Pictured: Drew Bolduc and Dan Nelson. Photo by Jessica Emilia Martin.
Drew Bolduc and Dan Nelson’s super low-budget gross-out spectacular The Taint has been taking film festivals by storm. In the film, a mysterious substance taints the water supply and causes any men who drink the water to instantly become rampaging killer misogynists with raging erections. Phil O’Ginny (played by co-director Drew Bolduc) manages to accidentally escape The Taint and teams up with badass Misandra (Colleen Walsh), and the two set off for an untainted well. The resulting adventure is a film that could only be made independently, a jaw-dropping callback to Troma at its best: completely ridiculous, gloriously offensive, and much smarter than it looks. The film just won Best Film at the Minneapolis Underground Film Festival, and has already begun gathering a cult following. Here, Film Monthly speaks with co-directors Drew Bolduc and Dan Nelson about making The Taint.
What camera(s) did you use to film The Taint? What kind of editing rig do you use?
Drew (Bolduc, co-director/writer/composer/actor/producer/editor): (Panasonic) HVX200 with a Brevis 35mm adapter. We edited using Final Cut Pro.
How long did it take to shoot The Taint? What was the longest part of the film’s production?
Dan (Nelson, co-director/cinematographer/producer/editor/special effects): We started off shooting a whole lot within the first month, and ended up shooting most of the movie during the summer.
Drew: We began editing while still filming more segments and doing sound and music. The post-production period was longer, but we were still shooting some scenes for a good deal of it, so it’s hard to say where one part started and the other ended. The process was pretty loose.
Dan: We shot most of it during the summer of 2009, as far as how many days it took, we don’t exactly know. There were always constant changes in the schedule. We’d reschedule an entire week a couple days ahead of time because we were really persistent in keeping track of everyone’s schedule.
Pictured: Drew Bolduc (driving) and Dan Nelson (shooting). Photo by Jessica Emilia Martin.
Was it fairly easy to schedule additional shoots if needed? It seems like some of the interior scenes wouldn’t need a big crew, but there must have been a lot of planning required for the more effects-heavy scenes.
Drew: The initial schedule, which worked out the entire movie, was mind-numbingly complicated. I wrote it in a notebook and it had its like own code numbers and letters. It broke days down by set, location, props, time, actors, everything, because we were shooting everything out of chronological order to fit it to everyone’s schedule. Dan helped refine it later and put it into a readable form. Mine only could be read by me.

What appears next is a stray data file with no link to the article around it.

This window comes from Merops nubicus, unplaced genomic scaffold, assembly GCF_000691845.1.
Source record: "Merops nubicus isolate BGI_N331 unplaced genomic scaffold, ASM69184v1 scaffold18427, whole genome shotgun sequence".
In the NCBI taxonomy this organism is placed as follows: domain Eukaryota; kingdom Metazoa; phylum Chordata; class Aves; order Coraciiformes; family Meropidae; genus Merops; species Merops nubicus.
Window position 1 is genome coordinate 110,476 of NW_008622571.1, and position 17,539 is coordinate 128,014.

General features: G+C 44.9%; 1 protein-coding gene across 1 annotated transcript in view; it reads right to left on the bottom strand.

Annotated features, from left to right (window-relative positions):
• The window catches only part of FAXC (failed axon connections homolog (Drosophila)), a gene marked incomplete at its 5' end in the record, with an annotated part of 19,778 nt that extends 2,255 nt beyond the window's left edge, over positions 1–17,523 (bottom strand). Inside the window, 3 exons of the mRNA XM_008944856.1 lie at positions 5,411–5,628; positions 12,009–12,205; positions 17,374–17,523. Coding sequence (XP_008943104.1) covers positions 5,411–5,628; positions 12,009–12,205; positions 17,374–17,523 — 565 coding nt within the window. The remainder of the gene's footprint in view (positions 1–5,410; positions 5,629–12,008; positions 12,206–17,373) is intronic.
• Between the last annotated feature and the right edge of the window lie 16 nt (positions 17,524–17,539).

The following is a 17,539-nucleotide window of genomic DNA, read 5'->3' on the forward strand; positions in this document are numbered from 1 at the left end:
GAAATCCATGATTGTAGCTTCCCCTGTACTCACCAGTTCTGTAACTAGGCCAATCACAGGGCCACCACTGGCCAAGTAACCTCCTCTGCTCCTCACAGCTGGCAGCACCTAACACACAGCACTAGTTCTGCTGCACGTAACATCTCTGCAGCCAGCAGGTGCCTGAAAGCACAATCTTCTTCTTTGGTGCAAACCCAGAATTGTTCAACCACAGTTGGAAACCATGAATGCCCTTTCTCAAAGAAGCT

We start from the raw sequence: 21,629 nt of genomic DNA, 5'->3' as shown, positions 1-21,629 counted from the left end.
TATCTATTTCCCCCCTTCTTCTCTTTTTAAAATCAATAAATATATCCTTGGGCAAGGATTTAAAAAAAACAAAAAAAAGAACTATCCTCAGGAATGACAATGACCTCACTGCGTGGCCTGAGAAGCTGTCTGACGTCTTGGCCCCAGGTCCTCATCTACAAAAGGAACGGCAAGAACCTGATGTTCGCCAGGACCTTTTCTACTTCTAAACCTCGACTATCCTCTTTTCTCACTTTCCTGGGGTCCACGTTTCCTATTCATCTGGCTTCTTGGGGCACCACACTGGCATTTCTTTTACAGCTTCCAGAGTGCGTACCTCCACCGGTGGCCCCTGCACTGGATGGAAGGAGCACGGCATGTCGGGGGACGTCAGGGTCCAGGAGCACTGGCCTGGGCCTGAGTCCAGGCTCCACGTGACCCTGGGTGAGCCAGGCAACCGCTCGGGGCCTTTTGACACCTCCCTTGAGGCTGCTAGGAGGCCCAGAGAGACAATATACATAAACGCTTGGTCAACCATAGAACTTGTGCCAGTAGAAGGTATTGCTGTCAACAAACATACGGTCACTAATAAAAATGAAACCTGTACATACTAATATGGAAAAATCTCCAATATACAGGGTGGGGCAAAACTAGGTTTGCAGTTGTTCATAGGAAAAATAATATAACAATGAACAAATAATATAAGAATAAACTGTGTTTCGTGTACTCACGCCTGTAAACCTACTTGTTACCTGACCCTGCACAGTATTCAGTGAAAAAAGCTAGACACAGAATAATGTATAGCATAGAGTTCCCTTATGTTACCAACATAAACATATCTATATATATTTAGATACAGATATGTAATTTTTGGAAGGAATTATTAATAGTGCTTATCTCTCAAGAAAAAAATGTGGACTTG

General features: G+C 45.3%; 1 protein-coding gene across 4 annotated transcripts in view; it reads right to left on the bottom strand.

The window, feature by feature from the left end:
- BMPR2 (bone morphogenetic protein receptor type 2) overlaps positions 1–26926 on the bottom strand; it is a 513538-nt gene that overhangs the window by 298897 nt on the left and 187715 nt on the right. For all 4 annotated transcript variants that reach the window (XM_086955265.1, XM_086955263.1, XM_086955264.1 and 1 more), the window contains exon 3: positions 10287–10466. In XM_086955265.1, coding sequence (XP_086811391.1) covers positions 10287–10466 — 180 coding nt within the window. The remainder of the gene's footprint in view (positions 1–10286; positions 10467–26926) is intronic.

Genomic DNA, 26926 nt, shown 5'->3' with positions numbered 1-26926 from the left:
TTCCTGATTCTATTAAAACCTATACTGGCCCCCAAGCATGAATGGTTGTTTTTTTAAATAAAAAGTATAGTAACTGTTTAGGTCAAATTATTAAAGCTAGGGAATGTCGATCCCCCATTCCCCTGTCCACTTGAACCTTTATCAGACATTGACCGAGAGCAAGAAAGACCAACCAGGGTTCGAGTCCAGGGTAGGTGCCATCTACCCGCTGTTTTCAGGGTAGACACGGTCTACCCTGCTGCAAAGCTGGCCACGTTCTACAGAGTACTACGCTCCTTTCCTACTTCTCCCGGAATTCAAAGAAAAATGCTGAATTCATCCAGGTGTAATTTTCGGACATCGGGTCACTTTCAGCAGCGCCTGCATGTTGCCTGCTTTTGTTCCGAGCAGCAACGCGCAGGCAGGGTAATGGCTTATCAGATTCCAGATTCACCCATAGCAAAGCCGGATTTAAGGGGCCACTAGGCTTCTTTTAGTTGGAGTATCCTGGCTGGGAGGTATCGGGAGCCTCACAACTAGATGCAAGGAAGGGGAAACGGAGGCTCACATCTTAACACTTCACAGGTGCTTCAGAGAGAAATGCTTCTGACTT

Dan: We concentrated on shooting all of the acting based scenes knowing we’d have to go back and fix up the effects later. We knew if we stopped to do effects work and ran out of time it would be harder to get the actors back than it would be to do the effects. During this main shooting period the only crew we had consisted of Jessi (Jessica Emilia Martin), Drew and I, and occasionally my roommate Ricky before he moved out of Richmond. I can’t stress how much Jessi helped us during this period of time. She really kept us on our toes. We also have tons of awesome on set pictures because of her and we can’t be more thankful for that. Once summer ended, we started concentrating more heavily on the effects. Originally the effects were going to be all practical, but I had some After Effects experience and during some initial editing I had the realization that a lot of the effects we had already done could be touched up using digital compositing. Together we would experiment with the practical effects in my backyard until we found something that seemed like it was the best we could do. During the 6 months following shooting I spent a lot of time doing the digital compositing while Drew worked on music and sound and we both worked on and off of editing. It was a process of reshooting and tweaking, which we did even after we first premiered the movie in April of 2010. The process was very open for us and we took advantage of it.